What is surprising, though, is that the same survey found Samsung in eighth place and China Mobile in ninth, while the first Japanese company to make it to the list is Toyota at 11th place. The second Japanese company to make the list, meanwhile, is Sony, at 45th place.

The pandemic has forced companies to rethink their business operations in the near-term, but in order for them to remain competitive in the global economy in the longer term, it is no longer enough to think about enhancing efficiencies or reducing costs. Consumers worldwide are not only reimaging how they want to be entertained and interact with one another, they also expect more from companies as responsible actors in the global economy.

For instance, the worldwide appeal of South Korea’s success in keeping the COVID-19 infection rate down was not simply in the actual results, but also the novel way in which the central as well as local governments utilized data technology that set an example for other countries to learn from. Issues concerning privacy and security notwithstanding, Samsung has been seen as a critical private sector partner in the fight against the pandemic, which has also furthered its image as an innovation leader.

The speed and degree of the spread of COVID-19 across borders has highlighted the strengths as well as weaknesses of countries and their communities. Japan’s strength has undoubtedly been the consensus about making necessary changes to daily life in order to keep infection rates low, without resorting to extreme lockdown measures. Its weakness, on the other hand, has been the muted response in leveraging the pandemic to think outside of the box.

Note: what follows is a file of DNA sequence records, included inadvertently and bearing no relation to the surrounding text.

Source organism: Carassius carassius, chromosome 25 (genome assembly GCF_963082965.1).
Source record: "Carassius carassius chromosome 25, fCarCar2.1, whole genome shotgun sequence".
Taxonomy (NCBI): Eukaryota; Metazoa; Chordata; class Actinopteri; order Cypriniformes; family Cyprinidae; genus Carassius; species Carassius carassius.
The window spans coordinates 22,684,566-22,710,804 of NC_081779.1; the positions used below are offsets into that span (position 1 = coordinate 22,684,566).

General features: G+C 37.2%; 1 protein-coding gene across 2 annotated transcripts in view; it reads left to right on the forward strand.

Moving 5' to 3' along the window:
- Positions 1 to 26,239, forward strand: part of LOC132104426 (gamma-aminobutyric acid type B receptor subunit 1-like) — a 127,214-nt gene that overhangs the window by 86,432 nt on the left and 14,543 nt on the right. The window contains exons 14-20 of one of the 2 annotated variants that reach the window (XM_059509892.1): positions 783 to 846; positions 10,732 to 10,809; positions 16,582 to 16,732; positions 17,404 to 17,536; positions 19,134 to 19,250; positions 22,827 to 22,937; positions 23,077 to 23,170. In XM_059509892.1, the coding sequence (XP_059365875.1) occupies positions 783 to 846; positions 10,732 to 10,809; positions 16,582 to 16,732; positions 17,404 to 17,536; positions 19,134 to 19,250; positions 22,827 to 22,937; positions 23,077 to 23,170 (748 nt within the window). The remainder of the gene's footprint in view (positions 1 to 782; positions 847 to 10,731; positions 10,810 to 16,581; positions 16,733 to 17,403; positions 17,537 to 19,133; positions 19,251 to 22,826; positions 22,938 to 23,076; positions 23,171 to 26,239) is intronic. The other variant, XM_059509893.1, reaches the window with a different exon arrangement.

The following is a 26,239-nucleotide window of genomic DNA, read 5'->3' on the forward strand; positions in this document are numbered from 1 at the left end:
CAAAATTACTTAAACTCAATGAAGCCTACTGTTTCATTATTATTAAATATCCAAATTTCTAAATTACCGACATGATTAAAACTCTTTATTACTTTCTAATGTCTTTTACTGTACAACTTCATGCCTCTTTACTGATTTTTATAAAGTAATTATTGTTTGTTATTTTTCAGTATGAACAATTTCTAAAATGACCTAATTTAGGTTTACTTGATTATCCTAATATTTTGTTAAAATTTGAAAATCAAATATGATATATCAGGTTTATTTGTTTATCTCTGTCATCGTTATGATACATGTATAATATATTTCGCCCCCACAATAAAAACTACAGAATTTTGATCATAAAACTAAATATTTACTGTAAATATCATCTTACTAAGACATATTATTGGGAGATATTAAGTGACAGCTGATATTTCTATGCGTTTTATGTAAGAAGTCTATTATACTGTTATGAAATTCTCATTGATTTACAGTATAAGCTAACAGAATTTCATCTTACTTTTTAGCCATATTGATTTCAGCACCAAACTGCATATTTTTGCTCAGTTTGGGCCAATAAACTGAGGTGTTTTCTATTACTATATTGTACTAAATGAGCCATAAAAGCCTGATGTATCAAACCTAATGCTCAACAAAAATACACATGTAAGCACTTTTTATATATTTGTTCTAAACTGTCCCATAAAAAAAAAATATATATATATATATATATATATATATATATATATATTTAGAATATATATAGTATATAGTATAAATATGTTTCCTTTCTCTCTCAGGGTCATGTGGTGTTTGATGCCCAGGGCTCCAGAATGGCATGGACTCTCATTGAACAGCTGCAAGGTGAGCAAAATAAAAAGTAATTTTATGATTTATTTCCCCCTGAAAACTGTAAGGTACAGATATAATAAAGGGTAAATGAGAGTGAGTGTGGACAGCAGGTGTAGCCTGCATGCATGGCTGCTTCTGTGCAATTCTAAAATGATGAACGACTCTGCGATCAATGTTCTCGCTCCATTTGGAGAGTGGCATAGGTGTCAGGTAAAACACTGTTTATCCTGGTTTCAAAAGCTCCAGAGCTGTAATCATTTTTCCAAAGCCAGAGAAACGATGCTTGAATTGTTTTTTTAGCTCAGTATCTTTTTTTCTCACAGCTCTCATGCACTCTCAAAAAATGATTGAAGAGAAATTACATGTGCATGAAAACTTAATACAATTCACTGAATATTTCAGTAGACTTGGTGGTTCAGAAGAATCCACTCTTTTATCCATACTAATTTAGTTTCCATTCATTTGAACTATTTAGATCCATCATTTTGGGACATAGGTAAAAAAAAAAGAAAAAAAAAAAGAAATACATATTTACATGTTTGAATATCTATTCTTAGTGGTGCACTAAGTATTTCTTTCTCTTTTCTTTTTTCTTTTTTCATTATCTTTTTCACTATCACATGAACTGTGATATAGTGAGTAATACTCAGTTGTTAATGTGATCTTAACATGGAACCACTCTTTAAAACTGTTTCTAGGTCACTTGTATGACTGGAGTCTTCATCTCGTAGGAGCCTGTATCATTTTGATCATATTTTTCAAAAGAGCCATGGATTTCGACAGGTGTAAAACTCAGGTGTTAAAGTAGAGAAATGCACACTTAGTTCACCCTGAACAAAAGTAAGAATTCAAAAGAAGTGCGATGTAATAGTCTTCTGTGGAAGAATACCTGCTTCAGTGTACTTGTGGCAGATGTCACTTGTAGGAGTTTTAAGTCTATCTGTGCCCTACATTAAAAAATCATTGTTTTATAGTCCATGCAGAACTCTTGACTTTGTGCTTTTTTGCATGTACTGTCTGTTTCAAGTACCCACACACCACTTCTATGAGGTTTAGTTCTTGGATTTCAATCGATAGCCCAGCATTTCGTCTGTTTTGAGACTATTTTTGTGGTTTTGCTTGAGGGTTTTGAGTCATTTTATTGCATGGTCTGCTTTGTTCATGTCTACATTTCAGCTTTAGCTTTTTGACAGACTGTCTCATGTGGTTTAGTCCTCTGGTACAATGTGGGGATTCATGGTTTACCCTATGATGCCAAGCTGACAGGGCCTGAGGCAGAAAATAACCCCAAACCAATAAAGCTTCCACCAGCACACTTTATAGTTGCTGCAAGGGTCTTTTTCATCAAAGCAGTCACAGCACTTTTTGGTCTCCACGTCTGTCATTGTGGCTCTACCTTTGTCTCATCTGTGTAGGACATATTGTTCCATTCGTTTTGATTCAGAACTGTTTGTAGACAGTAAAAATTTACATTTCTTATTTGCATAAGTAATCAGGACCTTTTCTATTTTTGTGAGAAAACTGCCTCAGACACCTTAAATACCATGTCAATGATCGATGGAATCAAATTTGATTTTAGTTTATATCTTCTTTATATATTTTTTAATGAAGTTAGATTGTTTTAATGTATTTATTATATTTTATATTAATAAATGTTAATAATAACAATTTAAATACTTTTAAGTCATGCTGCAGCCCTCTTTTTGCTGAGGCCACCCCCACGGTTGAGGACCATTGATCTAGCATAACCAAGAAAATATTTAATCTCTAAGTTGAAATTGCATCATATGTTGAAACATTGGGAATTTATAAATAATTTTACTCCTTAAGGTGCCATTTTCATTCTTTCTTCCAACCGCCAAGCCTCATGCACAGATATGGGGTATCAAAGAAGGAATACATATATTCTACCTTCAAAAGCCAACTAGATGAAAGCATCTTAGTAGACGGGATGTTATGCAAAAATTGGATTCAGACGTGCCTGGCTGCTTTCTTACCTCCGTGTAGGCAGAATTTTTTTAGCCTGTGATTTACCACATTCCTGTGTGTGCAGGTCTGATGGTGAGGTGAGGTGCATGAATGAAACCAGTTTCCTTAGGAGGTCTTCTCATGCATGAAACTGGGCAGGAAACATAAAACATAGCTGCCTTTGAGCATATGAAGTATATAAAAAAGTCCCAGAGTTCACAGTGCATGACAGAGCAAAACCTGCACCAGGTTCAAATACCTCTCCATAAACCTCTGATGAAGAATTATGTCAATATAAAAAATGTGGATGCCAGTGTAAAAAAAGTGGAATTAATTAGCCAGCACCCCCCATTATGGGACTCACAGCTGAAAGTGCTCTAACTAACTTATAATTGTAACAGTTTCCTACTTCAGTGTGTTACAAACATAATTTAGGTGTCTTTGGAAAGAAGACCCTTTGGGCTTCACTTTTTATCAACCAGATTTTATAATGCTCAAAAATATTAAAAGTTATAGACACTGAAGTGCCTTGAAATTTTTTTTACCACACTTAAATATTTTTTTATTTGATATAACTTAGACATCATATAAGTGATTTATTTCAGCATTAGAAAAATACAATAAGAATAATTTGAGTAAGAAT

Yet it’s precisely outside-of-the-box thinking that Japan needs the most right now in order to address issues beyond the immediate health and economic crises brought about by the novel coronavirus.

The pandemic has not changed the fact that Japan is the world’s most rapidly aging society. Nor has the pandemic changed the fact that most other industrialized nations too are dealing with the challenges of graying societies. How Tokyo deals with the demographic challenge has been closely followed worldwide, and yet inspirations to deal with that challenge have been far and few.

The need for social distancing in dealing with pandemics, however, has created new opportunities to deal with some of the pressing challenges the elderly population has, including online community engagement, telemedicine, remote learning and virtual socialization. At the same time, the spread of telework would be a boon to those needing to care for aging family members as well as for those seeking to balance work and raising children.

Just as some industries have actually flourished during the pandemic while others have been devastated, a number of Asian governments have been able to leverage the COVID-19 outbreak to elevate their positions as innovative leaders with solid public policies.

Tokyo’s ability to contain the spread of COVID-19 and to ensure social stability should certainly be acknowledged. But for Japan to be an inspiration, it must harness the momentum of the new ways of doing business that the pandemic has brought about across the globe.

Shihoko Goto is deputy director for geoeconomics and senior associate for Northeast Asia at the Wilson Center’s Asia Program.